Tuesday, June 01, 2010

ECONOMY - The Faulty Free-Market



Automobile Safety: The auto industry fought for decades to prevent mandatory seat-belts, air-bags and other critical safety features. Why? Because adding such life-saving devices cut into profits.

Auto Mechanics: It's almost a certainty: the final bill will exceed the original estimate. Even worse: mechanics who make unnecessary repairs.

The Battle of the Taxi-Cabs: You want the lowest fare possible, but your cabbie wants the highest. As a result, the shortest distance between two points is often a crooked line.

The Cable Industry: After deregulation in 1984, cable prices soared, quality of programming plummeted, and service providers began selling their channels in indivisible blocs to prevent subscribers from voting with their dollars. From 1986 to 1990, the cost of basic service rose 56 percent -- twice the rate of inflation.

The Corporate Special Interest System: So who's bribing our Congress? In 1992, corporations formed 67 percent of all PACs, and they donated 79 percent of all contributions to political parties. This poses a dilemma to believers in the invisible hand: how do you condemn today's government without condemning the free market that controls it? A better alternative: democracy.

Corporate Welfare: Private enterprise is quite adept at feeding at the public trough, despite its professed antagonism for government. One of the most famous examples is the Wool and Mohair Lobby, which receives $100 million a year for a product the Pentagon no longer needs. Estimates of corporate welfare run from $85 billion to $800 billion a year.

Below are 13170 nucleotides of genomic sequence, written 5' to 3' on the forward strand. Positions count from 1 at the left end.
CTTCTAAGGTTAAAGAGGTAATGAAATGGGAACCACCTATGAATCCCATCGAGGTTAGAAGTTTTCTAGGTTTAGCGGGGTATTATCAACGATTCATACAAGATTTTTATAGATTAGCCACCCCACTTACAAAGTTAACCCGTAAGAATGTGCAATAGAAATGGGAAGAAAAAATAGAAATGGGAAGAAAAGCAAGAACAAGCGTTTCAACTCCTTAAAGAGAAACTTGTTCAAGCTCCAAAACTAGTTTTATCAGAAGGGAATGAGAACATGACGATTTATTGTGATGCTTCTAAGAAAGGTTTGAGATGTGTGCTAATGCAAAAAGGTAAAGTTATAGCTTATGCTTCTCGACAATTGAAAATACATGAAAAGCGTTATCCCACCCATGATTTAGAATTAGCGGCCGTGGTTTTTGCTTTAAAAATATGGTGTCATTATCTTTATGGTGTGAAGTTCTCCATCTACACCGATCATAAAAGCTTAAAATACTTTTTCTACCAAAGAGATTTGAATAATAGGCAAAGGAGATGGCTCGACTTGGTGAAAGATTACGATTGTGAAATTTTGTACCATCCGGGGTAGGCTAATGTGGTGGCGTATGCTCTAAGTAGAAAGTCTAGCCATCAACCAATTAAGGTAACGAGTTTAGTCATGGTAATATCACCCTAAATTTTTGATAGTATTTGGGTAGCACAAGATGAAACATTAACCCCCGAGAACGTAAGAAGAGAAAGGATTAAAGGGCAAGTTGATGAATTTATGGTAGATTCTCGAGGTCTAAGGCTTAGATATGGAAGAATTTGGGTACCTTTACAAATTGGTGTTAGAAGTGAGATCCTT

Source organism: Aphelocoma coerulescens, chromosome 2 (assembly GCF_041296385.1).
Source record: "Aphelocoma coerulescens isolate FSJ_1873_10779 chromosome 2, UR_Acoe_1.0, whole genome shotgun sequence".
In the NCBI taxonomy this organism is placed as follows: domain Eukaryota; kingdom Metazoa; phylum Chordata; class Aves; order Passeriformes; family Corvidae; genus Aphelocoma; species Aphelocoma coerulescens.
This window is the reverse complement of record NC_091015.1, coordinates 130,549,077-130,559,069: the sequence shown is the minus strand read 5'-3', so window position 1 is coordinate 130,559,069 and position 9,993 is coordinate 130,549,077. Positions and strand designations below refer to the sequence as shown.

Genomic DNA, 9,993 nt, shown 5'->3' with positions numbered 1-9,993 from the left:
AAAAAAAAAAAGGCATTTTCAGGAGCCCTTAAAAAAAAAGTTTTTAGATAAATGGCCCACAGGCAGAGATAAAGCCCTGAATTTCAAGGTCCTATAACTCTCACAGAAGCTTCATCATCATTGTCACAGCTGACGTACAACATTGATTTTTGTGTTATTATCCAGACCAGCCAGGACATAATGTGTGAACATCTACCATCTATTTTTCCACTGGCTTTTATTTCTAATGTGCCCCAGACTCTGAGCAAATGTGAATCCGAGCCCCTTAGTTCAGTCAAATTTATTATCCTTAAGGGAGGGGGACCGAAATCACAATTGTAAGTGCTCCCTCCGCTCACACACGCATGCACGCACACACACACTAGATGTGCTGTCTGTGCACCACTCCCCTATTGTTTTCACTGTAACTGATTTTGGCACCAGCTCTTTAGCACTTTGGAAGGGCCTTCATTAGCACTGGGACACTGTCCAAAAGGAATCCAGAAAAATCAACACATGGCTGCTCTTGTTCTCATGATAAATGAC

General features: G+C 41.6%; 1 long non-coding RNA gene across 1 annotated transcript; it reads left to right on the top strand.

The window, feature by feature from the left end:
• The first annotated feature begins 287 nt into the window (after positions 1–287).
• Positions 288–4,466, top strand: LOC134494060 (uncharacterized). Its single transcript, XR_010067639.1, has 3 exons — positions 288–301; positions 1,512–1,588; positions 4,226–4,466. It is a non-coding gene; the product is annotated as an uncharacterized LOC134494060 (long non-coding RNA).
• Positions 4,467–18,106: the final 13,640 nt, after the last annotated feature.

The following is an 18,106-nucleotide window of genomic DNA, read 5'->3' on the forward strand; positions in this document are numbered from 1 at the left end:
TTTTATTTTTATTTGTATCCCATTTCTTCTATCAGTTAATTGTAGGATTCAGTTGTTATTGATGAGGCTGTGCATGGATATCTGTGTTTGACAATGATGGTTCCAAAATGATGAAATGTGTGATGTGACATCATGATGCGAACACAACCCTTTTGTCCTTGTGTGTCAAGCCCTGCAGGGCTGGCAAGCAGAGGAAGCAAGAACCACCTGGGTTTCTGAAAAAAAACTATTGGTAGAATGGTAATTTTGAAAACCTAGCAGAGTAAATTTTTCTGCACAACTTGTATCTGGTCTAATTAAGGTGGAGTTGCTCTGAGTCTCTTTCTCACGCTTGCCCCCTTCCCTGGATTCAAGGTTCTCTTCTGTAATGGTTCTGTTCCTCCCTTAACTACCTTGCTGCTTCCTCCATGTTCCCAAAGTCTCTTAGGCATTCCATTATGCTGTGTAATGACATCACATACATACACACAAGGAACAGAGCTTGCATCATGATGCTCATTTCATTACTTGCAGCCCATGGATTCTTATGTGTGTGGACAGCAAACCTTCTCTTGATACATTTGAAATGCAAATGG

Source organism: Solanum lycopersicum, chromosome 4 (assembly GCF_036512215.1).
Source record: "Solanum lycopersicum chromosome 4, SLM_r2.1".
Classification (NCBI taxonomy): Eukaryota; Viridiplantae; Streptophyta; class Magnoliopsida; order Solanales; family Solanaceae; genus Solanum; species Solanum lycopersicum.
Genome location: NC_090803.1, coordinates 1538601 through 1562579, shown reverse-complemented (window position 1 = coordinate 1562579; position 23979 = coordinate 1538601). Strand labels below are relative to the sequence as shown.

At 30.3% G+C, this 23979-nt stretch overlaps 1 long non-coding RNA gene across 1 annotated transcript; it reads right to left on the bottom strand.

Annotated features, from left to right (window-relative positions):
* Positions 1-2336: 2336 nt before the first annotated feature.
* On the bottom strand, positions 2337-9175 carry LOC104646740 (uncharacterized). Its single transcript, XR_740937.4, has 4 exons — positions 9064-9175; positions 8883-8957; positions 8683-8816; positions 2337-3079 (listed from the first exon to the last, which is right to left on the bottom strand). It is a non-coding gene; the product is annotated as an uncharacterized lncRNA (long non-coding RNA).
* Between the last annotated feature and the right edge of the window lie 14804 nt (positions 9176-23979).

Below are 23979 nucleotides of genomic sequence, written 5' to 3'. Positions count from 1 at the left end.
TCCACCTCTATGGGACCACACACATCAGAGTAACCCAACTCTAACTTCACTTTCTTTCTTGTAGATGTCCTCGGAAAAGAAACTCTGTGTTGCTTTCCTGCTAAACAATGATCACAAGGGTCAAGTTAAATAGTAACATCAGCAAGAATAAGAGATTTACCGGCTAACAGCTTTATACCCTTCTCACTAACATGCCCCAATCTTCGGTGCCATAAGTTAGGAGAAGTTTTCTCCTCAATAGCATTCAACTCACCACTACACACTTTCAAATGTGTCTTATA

The Cuyahoga River: This Ohio river was so polluted by industrial waste that it caught fire three times. Government stepped in and ordered a $1.5 billion cleanup. Today, the river is clean.

The Drug Industry: According to Dr. George Silver, a professor at the Yale University School of Medicine, about 22 percent of the 6 billion doses of antibiotic medicine each year are overprescribed, resulting in 2,000 to 10,000 unnecessary deaths annually.

The Exploding Ford Pinto: Ford knew for years that it would cost only $11 per Pinto to correct defective gas tanks that exploded upon impact. The company decided it was cheaper to let its customers burn and pay out damages to victims or their families instead.

The Exxon-Valdez Oil Spill: The oil industry has long fought to defeat laws requiring double-hulled oil tankers. And what few oil-spill cleanup measures existed at Prince William Sound were ones that legislators had mandated. These measures failed miserably when the single-hulled Exxon Valdez ran aground and spilled 11 million gallons of oil into Alaska's most scenic waters.

Now add the BP Oil spill.

I do think our Free Market is still the best around, BUT that is NOT to say that it fault-free.

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